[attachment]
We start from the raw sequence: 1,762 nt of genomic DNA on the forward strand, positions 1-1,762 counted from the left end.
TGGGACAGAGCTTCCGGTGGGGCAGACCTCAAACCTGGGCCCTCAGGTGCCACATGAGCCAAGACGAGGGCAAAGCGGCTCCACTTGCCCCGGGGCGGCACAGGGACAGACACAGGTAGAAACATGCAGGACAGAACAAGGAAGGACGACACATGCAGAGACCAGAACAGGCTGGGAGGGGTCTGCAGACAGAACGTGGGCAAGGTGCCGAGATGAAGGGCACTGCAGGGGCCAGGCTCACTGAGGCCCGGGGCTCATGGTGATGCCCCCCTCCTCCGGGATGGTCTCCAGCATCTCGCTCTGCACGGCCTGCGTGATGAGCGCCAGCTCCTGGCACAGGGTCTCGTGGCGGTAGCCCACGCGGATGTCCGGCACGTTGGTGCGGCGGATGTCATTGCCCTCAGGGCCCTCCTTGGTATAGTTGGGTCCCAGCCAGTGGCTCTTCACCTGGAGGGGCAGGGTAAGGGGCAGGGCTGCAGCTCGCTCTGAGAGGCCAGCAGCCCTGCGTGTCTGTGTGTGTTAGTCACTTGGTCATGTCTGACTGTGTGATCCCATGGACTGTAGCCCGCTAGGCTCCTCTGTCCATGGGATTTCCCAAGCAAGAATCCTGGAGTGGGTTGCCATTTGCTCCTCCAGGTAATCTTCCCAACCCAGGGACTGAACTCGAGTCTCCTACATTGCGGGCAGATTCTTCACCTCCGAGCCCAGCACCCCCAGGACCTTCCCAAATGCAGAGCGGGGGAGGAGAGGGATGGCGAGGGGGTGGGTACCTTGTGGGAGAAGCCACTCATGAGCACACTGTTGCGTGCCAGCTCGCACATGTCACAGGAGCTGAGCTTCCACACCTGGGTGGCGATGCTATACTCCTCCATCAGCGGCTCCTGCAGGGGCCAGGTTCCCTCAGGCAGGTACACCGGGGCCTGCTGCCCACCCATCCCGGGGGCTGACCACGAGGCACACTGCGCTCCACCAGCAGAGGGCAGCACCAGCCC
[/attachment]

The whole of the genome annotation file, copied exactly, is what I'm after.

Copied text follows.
We start from the raw sequence: 1,762 nt of genomic DNA on the forward strand, positions 1-1,762 counted from the left end.
TGGGACAGAGCTTCCGGTGGGGCAGACCTCAAACCTGGGCCCTCAGGTGCCACATGAGCCAAGACGAGGGCAAAGCGGCTCCACTTGCCCCGGGGCGGCACAGGGACAGACACAGGTAGAAACATGCAGGACAGAACAAGGAAGGACGACACATGCAGAGACCAGAACAGGCTGGGAGGGGTCTGCAGACAGAACGTGGGCAAGGTGCCGAGATGAAGGGCACTGCAGGGGCCAGGCTCACTGAGGCCCGGGGCTCATGGTGATGCCCCCCTCCTCCGGGATGGTCTCCAGCATCTCGCTCTGCACGGCCTGCGTGATGAGCGCCAGCTCCTGGCACAGGGTCTCGTGGCGGTAGCCCACGCGGATGTCCGGCACGTTGGTGCGGCGGATGTCATTGCCCTCAGGGCCCTCCTTGGTATAGTTGGGTCCCAGCCAGTGGCTCTTCACCTGGAGGGGCAGGGTAAGGGGCAGGGCTGCAGCTCGCTCTGAGAGGCCAGCAGCCCTGCGTGTCTGTGTGTGTTAGTCACTTGGTCATGTCTGACTGTGTGATCCCATGGACTGTAGCCCGCTAGGCTCCTCTGTCCATGGGATTTCCCAAGCAAGAATCCTGGAGTGGGTTGCCATTTGCTCCTCCAGGTAATCTTCCCAACCCAGGGACTGAACTCGAGTCTCCTACATTGCGGGCAGATTCTTCACCTCCGAGCCCAGCACCCCCAGGACCTTCCCAAATGCAGAGCGGGGGAGGAGAGGGATGGCGAGGGGGTGGGTACCTTGTGGGAGAAGCCACTCATGAGCACACTGTTGCGTGCCAGCTCGCACATGTCACAGGAGCTGAGCTTCCACACCTGGGTGGCGATGCTATACTCCTCCATCAGCGGCTCCTGCAGGGGCCAGGTTCCCTCAGGCAGGTACACCGGGGCCTGCTGCCCACCCATCCCGGGGGCTGACCACGAGGCACACTGCGCTCCACCAGCAGAGGGCAGCACCAGCCC